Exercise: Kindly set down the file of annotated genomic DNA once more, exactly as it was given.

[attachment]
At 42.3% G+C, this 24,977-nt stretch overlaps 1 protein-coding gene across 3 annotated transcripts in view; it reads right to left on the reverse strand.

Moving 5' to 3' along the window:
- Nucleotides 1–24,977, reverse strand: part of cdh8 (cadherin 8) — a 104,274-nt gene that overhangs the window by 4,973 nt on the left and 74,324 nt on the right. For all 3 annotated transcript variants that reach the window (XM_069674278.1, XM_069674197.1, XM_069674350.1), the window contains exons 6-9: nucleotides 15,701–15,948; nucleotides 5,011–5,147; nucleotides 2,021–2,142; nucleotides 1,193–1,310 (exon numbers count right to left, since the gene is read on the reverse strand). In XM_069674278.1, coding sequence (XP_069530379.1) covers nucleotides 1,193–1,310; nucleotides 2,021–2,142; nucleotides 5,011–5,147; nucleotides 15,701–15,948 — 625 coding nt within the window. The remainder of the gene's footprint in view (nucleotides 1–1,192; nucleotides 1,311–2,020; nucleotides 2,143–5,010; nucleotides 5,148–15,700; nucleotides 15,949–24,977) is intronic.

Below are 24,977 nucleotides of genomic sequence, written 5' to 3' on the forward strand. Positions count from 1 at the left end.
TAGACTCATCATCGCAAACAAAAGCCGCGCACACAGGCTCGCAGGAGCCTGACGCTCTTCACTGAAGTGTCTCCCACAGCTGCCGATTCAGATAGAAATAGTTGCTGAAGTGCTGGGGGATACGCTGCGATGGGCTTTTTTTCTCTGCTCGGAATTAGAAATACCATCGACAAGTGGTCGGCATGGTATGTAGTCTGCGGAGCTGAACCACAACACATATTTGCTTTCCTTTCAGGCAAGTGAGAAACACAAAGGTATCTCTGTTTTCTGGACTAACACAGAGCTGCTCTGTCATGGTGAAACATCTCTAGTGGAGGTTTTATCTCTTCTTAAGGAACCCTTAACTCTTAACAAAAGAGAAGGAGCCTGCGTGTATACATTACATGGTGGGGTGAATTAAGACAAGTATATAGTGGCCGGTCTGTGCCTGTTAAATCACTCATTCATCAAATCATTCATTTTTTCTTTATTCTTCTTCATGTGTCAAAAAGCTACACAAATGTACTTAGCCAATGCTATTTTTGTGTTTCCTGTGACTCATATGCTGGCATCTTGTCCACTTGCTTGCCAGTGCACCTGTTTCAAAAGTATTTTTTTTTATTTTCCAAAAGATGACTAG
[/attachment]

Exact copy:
At 42.3% G+C, this 24,977-nt stretch overlaps 1 protein-coding gene across 3 annotated transcripts in view; it reads right to left on the reverse strand.

Moving 5' to 3' along the window:
- Nucleotides 1–24,977, reverse strand: part of cdh8 (cadherin 8) — a 104,274-nt gene that overhangs the window by 4,973 nt on the left and 74,324 nt on the right. For all 3 annotated transcript variants that reach the window (XM_069674278.1, XM_069674197.1, XM_069674350.1), the window contains exons 6-9: nucleotides 15,701–15,948; nucleotides 5,011–5,147; nucleotides 2,021–2,142; nucleotides 1,193–1,310 (exon numbers count right to left, since the gene is read on the reverse strand). In XM_069674278.1, coding sequence (XP_069530379.1) covers nucleotides 1,193–1,310; nucleotides 2,021–2,142; nucleotides 5,011–5,147; nucleotides 15,701–15,948 — 625 coding nt within the window. The remainder of the gene's footprint in view (nucleotides 1–1,192; nucleotides 1,311–2,020; nucleotides 2,143–5,010; nucleotides 5,148–15,700; nucleotides 15,949–24,977) is intronic.

Below are 24,977 nucleotides of genomic sequence, written 5' to 3' on the forward strand. Positions count from 1 at the left end.
TAGACTCATCATCGCAAACAAAAGCCGCGCACACAGGCTCGCAGGAGCCTGACGCTCTTCACTGAAGTGTCTCCCACAGCTGCCGATTCAGATAGAAATAGTTGCTGAAGTGCTGGGGGATACGCTGCGATGGGCTTTTTTTCTCTGCTCGGAATTAGAAATACCATCGACAAGTGGTCGGCATGGTATGTAGTCTGCGGAGCTGAACCACAACACATATTTGCTTTCCTTTCAGGCAAGTGAGAAACACAAAGGTATCTCTGTTTTCTGGACTAACACAGAGCTGCTCTGTCATGGTGAAACATCTCTAGTGGAGGTTTTATCTCTTCTTAAGGAACCCTTAACTCTTAACAAAAGAGAAGGAGCCTGCGTGTATACATTACATGGTGGGGTGAATTAAGACAAGTATATAGTGGCCGGTCTGTGCCTGTTAAATCACTCATTCATCAAATCATTCATTTTTTCTTTATTCTTCTTCATGTGTCAAAAAGCTACACAAATGTACTTAGCCAATGCTATTTTTGTGTTTCCTGTGACTCATATGCTGGCATCTTGTCCACTTGCTTGCCAGTGCACCTGTTTCAAAAGTATTTTTTTTTATTTTCCAAAAGATGACTAG